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March 24, 1994 | From Times Staff and Wire Reports
Crayons From China Recalled: Federal regulators said yellow and orange crayons imported from China by Los Angeles-based Concord Enterprises were being recalled because they contain hazardous amounts of lead. The Consumer Product Safety Commission said it tested the crayons and found too much lead in those two colors. "Throw these crayons in the trash can or take them back to the store for a refund," CPSC Chairman Ann Brown said in a statement.
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BUSINESS
March 24, 1994 | From Times Staff and Wire Reports
Crayons From China Recalled: Federal regulators said yellow and orange crayons imported from China by Los Angeles-based Concord Enterprises were being recalled because they contain hazardous amounts of lead. The Consumer Product Safety Commission said it tested the crayons and found too much lead in those two colors. "Throw these crayons in the trash can or take them back to the store for a refund," CPSC Chairman Ann Brown said in a statement.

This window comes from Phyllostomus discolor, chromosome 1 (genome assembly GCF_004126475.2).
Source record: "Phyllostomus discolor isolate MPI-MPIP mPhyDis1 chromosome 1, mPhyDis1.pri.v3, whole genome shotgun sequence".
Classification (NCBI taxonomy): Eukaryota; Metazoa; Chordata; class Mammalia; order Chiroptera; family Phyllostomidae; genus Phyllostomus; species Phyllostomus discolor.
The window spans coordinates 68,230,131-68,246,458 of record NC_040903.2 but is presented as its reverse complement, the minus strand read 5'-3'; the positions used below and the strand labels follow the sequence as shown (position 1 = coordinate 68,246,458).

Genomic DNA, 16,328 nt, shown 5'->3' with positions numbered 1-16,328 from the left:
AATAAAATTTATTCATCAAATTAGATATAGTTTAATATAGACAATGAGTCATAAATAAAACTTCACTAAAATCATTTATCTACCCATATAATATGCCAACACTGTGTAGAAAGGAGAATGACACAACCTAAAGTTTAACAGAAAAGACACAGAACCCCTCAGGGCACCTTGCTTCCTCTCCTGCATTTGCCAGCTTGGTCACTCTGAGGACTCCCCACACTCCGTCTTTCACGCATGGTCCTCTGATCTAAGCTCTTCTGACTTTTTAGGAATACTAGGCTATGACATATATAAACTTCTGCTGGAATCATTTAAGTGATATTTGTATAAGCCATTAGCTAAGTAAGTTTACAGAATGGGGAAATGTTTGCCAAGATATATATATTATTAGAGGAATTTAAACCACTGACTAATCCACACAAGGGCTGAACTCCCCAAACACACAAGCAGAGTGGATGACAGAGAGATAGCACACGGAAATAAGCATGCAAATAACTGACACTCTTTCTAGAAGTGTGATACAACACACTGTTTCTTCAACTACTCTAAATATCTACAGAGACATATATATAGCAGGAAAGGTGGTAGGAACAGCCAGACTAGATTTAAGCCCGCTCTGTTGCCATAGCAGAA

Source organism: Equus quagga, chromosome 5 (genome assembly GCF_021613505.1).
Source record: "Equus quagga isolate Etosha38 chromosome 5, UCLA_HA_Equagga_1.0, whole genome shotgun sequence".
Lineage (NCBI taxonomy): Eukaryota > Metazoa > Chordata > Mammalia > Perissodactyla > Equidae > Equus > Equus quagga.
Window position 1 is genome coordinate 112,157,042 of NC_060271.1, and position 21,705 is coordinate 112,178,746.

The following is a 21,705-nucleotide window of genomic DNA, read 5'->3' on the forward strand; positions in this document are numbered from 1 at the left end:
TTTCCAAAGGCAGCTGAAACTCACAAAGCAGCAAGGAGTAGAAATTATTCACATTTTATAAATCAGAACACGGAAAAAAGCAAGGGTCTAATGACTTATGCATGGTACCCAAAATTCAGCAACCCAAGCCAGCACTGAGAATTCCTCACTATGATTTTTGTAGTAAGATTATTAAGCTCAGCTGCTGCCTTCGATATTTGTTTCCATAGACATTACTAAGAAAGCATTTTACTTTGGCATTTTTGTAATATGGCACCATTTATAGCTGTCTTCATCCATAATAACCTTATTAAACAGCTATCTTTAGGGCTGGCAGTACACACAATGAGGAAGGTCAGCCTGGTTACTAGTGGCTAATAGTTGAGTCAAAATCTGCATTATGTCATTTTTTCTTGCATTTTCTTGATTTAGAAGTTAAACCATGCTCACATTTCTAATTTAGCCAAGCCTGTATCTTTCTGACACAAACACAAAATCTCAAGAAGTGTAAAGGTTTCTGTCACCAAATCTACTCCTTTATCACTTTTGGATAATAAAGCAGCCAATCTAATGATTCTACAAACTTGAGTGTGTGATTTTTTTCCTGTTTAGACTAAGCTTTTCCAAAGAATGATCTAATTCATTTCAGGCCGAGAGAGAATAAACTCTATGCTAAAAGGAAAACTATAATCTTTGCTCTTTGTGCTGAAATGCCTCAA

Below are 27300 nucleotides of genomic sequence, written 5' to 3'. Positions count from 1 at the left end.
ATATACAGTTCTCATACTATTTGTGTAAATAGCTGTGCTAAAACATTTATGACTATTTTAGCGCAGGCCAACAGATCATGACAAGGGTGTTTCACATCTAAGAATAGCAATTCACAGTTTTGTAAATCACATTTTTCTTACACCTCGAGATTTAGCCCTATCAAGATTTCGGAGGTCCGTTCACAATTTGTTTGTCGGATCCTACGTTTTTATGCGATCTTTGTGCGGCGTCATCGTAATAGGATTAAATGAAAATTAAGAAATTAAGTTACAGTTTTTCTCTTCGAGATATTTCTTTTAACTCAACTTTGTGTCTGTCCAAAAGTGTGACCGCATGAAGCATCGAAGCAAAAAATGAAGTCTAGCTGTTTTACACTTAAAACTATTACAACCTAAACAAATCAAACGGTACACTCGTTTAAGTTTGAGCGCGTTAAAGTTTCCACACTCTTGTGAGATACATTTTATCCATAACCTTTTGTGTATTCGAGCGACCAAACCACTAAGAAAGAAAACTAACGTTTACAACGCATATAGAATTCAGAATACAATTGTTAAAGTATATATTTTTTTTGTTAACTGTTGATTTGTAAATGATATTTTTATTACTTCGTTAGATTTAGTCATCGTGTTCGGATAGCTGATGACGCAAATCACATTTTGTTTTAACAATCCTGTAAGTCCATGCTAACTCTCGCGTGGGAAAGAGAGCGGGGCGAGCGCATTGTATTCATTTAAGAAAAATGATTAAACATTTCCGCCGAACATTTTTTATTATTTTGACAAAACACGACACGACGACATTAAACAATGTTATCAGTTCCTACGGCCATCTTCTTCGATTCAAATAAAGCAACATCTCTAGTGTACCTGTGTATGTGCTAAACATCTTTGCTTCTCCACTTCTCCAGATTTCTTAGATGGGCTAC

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NEWS
April 6, 1994 | RAY DELGADO, TIMES STAFF WRITER
The Consumer Product Safety Commission on Tuesday recalled 11 brands of lead-containing crayons imported from China and urged parents who bought them either to throw them away or return them for a refund. Hundreds of thousands of the crayons have been sold at a variety of outlets across the country, the commission said. Three of the brands contain enough lead to pose a poisoning hazard to young children who might eat or chew them.
BUSINESS
March 25, 1994 | DENISE GELLENE
Earlier this week we talked with Ann Brown, the new chairwoman of the U.S. Consumer Product Safety Commission. She came to the interview with a package of 12 jumbo crayons imported from China by Concord Enterprises of Los Angeles--the first product recalled under her tenure. Although labeled "non-toxic," the yellow and red crayons contain hazardous amounts of lead, Brown said. The crayons may be returned to stores for refunds.
CALIFORNIA | LOCAL
January 8, 2002 | HUGO MARTIN, TIMES STAFF WRITER
In her agonizing daily commute from her Oceanside home to her job at Cal Poly Pomona, Donna Tillman routinely battles the 800-pound gorillas of Southern California freeways: big rigs. "I drive a Toyota, and I feel like a midget among these huge trucks," the business professor said. "You cannot see around them when you are moving from one lane to another." The 18-wheelers are not only big, but they also seem to be reproducing right on the roadways.
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